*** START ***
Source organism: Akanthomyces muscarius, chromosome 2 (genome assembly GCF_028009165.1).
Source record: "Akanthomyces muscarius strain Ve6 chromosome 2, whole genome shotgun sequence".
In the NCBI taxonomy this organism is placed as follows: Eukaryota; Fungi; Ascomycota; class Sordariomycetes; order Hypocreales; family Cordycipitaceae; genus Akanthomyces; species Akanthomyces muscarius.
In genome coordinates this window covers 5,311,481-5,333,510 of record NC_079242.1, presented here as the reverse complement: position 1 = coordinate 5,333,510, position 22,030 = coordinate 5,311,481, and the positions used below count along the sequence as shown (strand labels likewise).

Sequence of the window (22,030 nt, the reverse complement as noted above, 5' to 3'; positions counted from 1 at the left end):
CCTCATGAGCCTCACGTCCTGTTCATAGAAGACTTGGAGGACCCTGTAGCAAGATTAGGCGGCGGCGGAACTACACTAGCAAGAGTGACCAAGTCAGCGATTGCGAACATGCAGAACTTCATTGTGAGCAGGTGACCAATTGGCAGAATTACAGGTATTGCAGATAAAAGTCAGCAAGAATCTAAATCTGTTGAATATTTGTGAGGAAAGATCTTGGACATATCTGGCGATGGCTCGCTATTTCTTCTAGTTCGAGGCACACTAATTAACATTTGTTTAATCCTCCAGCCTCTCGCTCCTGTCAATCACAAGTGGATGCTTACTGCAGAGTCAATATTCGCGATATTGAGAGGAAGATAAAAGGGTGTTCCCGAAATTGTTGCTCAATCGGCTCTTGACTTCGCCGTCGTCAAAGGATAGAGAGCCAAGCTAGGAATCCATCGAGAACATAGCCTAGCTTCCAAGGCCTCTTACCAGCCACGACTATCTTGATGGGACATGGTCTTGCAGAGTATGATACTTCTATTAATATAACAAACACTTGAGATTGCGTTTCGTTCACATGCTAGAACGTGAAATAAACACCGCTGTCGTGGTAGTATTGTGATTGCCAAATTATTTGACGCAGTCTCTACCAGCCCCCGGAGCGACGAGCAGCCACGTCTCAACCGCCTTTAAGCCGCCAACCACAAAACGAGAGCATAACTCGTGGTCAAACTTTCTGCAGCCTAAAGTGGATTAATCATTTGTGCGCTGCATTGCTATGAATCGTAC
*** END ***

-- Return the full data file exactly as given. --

Source organism: Akanthomyces muscarius, chromosome 2 (genome assembly GCF_028009165.1).
Source record: "Akanthomyces muscarius strain Ve6 chromosome 2, whole genome shotgun sequence".
In the NCBI taxonomy this organism is placed as follows: Eukaryota; Fungi; Ascomycota; class Sordariomycetes; order Hypocreales; family Cordycipitaceae; genus Akanthomyces; species Akanthomyces muscarius.
In genome coordinates this window covers 5,311,481-5,333,510 of record NC_079242.1, presented here as the reverse complement: position 1 = coordinate 5,333,510, position 22,030 = coordinate 5,311,481, and the positions used below count along the sequence as shown (strand labels likewise).

Sequence of the window (22,030 nt, the reverse complement as noted above, 5' to 3'; positions counted from 1 at the left end):
CCTCATGAGCCTCACGTCCTGTTCATAGAAGACTTGGAGGACCCTGTAGCAAGATTAGGCGGCGGCGGAACTACACTAGCAAGAGTGACCAAGTCAGCGATTGCGAACATGCAGAACTTCATTGTGAGCAGGTGACCAATTGGCAGAATTACAGGTATTGCAGATAAAAGTCAGCAAGAATCTAAATCTGTTGAATATTTGTGAGGAAAGATCTTGGACATATCTGGCGATGGCTCGCTATTTCTTCTAGTTCGAGGCACACTAATTAACATTTGTTTAATCCTCCAGCCTCTCGCTCCTGTCAATCACAAGTGGATGCTTACTGCAGAGTCAATATTCGCGATATTGAGAGGAAGATAAAAGGGTGTTCCCGAAATTGTTGCTCAATCGGCTCTTGACTTCGCCGTCGTCAAAGGATAGAGAGCCAAGCTAGGAATCCATCGAGAACATAGCCTAGCTTCCAAGGCCTCTTACCAGCCACGACTATCTTGATGGGACATGGTCTTGCAGAGTATGATACTTCTATTAATATAACAAACACTTGAGATTGCGTTTCGTTCACATGCTAGAACGTGAAATAAACACCGCTGTCGTGGTAGTATTGTGATTGCCAAATTATTTGACGCAGTCTCTACCAGCCCCCGGAGCGACGAGCAGCCACGTCTCAACCGCCTTTAAGCCGCCAACCACAAAACGAGAGCATAACTCGTGGTCAAACTTTCTGCAGCCTAAAGTGGATTAATCATTTGTGCGCTGCATTGCTATGAATCGTAC